Cisco (CSCO) - Get Report reported third-quarter earnings of 14 cents a share, edging out the 31-analyst estimate by a penny and up from the year-ago 9-cent profit. The data networking equipment maker posted sales of $4.92 billion, a 55% increase from the third-quarter 1999's $3.17 billion report. "This best sequential and year-over-year revenue growth for the last three years," said Brian Gilmartin, portfolio manger at Trinity Asset Management. "They've always been pretty conservative with their guidance and they said they're confident with their model."

Yesterday, Cisco shares skidded 7%, after a

Barron's

article raised doubts on whether the company could sustain its $470 billion market capitalization. "Their strategy looks risky, but they are executing and leverage their acquisitions through their brand," said Gilmartin.

For more on Cisco's earnings, take a look at the

story written by

TheStreet.com/NYTimes.com's

joint newsroom.

To have bought

IBM

(IBM) - Get Report

ahead of CEO Louis Gerstner's annual meeting with analysts last year would have been a beautiful thing. Then, Gerstner's revelation that 20% of IBM's sales came from e-commerce was enough to drive the stock up more than 10% the following day.

Don't expect the same thing to happen tomorrow morning, following Gerstner's address this evening before the analyst community at the Equitable Center in Manhattan. With the company coming off a couple of lackluster quarters, Sweet Lou was in relatively defensive position for much of the session, telling the crowd that the Y2K lockdown on corporate IT spending is a thing of the past. "We'll produce much better results as we move into the second half," he said.

On the positive side, Gerstner spent time pumping the company's initiatives in the middleware software, Web hosting and server segments -- the last of which it expects to bolster on Thursday, when the company will unveil a mid-range server based on the same copper-ship technology used it its high-end S-80 server.

Big Blue's boss offered no specific growth projections, but stressed that the company would maintain its long term target of "high-single-digit revenue growth and double-digit earnings growth."

No one's ever accused Gerstner of giving copy like

Sun Microsystems

frontman Scott McNealy. But the session was able to generate a couple of print-worthy quotes. On the subject of

Microsoft's

(MSFT) - Get Report

antitrust travails, Gerstner, echoing recent comments by McNealy: "I have nothing to say about Microsoft -- either one." Gerstner also offered a pointed response to the question of whether IBM would ever consider spinning off businesses in the form of tracking stocks, as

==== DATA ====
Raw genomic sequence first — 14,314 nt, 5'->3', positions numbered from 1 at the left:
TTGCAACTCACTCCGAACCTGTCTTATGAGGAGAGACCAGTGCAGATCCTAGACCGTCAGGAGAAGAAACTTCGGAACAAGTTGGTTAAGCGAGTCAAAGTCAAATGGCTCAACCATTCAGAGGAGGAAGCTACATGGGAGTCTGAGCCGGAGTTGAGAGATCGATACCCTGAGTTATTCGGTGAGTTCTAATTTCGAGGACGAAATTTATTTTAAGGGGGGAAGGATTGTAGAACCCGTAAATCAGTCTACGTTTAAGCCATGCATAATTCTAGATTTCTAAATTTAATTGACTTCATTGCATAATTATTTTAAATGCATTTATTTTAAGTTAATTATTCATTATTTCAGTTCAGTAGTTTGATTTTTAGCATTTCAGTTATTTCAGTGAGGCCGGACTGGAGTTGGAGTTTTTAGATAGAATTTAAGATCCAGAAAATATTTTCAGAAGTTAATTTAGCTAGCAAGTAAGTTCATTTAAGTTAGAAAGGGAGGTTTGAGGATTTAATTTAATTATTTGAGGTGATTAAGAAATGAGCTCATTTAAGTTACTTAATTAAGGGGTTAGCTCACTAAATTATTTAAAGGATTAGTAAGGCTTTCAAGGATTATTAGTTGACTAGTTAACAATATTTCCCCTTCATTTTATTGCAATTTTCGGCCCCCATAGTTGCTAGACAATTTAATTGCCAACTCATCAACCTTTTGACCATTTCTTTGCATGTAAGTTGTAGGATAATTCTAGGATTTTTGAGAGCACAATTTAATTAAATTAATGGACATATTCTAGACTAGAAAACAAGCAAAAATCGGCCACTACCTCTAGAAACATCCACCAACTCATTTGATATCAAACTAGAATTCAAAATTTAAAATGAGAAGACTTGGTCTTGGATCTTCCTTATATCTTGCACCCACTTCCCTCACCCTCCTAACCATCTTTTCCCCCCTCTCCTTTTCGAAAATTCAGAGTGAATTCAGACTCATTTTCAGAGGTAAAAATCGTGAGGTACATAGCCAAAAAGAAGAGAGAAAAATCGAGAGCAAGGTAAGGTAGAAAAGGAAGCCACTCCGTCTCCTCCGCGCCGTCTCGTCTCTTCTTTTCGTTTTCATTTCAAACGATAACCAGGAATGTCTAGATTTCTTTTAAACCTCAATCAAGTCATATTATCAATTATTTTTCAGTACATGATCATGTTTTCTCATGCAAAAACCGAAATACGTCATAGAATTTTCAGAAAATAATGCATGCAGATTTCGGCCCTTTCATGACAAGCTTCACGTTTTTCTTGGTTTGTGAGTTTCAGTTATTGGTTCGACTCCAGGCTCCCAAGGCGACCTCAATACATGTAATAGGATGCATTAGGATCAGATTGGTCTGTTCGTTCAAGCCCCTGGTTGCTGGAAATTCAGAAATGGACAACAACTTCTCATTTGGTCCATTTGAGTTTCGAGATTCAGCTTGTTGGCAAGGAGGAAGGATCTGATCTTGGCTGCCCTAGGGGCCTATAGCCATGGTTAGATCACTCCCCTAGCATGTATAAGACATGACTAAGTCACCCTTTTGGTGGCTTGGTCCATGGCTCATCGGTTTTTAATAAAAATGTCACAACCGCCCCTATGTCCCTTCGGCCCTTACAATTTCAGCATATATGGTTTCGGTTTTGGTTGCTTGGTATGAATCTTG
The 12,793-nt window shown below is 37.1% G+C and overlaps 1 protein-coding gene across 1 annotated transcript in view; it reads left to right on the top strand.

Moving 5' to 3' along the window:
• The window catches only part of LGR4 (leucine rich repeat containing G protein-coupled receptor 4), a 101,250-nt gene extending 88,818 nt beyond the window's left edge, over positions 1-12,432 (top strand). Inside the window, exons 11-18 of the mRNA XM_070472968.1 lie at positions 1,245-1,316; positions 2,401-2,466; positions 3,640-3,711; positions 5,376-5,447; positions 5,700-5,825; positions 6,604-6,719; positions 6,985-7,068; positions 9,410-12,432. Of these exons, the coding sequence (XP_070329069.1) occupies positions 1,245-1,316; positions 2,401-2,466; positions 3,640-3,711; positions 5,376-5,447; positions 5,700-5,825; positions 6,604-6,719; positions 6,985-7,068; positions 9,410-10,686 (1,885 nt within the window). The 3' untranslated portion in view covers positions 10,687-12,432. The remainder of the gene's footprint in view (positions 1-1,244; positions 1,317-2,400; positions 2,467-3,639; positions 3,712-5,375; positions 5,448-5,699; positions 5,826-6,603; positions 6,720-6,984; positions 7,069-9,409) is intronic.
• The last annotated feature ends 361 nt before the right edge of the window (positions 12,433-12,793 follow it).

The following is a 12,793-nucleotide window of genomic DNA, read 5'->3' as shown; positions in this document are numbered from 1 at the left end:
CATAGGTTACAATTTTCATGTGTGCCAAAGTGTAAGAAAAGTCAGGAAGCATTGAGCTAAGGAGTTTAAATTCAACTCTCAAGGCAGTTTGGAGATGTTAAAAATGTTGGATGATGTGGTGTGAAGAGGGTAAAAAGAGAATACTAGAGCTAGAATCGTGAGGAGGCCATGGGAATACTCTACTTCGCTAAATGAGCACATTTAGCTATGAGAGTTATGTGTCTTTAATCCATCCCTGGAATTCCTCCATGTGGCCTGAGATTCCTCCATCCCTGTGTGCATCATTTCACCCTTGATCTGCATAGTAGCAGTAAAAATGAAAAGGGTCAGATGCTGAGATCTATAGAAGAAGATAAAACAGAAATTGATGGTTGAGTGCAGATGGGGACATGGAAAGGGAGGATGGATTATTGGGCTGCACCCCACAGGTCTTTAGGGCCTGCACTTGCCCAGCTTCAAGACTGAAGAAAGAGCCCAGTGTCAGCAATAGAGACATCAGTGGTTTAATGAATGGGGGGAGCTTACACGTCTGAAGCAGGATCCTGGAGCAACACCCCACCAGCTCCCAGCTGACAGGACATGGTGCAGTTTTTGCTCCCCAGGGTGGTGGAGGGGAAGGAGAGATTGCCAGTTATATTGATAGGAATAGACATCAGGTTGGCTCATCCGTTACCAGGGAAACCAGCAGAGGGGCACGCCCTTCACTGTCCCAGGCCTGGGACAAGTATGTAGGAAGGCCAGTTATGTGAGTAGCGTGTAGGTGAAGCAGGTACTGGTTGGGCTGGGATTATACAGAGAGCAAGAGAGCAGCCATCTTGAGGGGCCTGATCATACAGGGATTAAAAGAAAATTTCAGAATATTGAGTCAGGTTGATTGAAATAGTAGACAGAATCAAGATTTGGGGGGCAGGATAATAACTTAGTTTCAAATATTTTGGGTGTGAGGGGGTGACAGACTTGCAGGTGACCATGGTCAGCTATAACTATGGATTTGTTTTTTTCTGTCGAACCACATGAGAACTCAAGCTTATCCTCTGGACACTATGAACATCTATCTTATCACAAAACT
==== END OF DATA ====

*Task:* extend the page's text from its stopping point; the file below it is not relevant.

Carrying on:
AT&T

(T) - Get Report

recently did with its wireless division. "I have no interest in tracking stocks," he said. "I mean, you either have a business or you don't. You either own it as a shareholder or you don't."

--

Thomas Lepri

In other postclose news (earnings estimates from

First Call/Thomson Financial

; earnings reported on a diluted basis unless otherwise specified):

Mergers, acquisitions and joint ventures

Citadel Communications

(CITC)

said its

Citadel Broadcasting

division has entered a $300 million cash deal to purchase 11 radio stations in the southern U.S. from

Dick Broadcasting

. Citadel also said that it would run another station's operations that were formerly managed by Dick.

Earnings/revenue reports

Abercrombie & Fitch

(ANF) - Get Report

said posted first-quarter earnings of 16 cents a share, in line with the 22-analyst estimate and up from the year-ago 14 cent-profit. The clothing retailer warned however, that it would report second-quarter earnings between16 cents to 18 cents a share, falling below the 21-analyst estimate of 21 cents a share.

Jack In The Box

(JBX)

reported second-quarter earnings of 41 cents a share, a penny better than the seven-analyst estimate and up from the year-ago 35-cent profit.

Maxygen

(MAXY)

posted a first-quarter loss of 3 cents a share, excluding stock-based compensation. The year-ago report was an 11-cent loss. The three-analyst estimate saw the company posted a loss of 27 cents.

Mentor

(MNTR)

reported fourth-quarter earnings of 34 cents a share, beating the nine-analyst estimate of 32 cents a share and up from the year-ago 19-cent profit.

Primus Telecoms

(PRTL)

reported a first-quarter earnings loss of $1.14 a share, narrower than the six-analyst estimate of $1.28, but wider than the year-ago 89-cent loss.

Teligent

(TGNT)

posted a first-quarter loss of $3.02 a share, narrower than the 10-analyst estimate of a $3.14 loss but wider than the year-ago $2.05 loss.

Whole Foods

(WFMI)

reported second-quarter earnings of 47 cents a share, in line with the 11-analyst estimate and up from the year-ago 40-cent profit.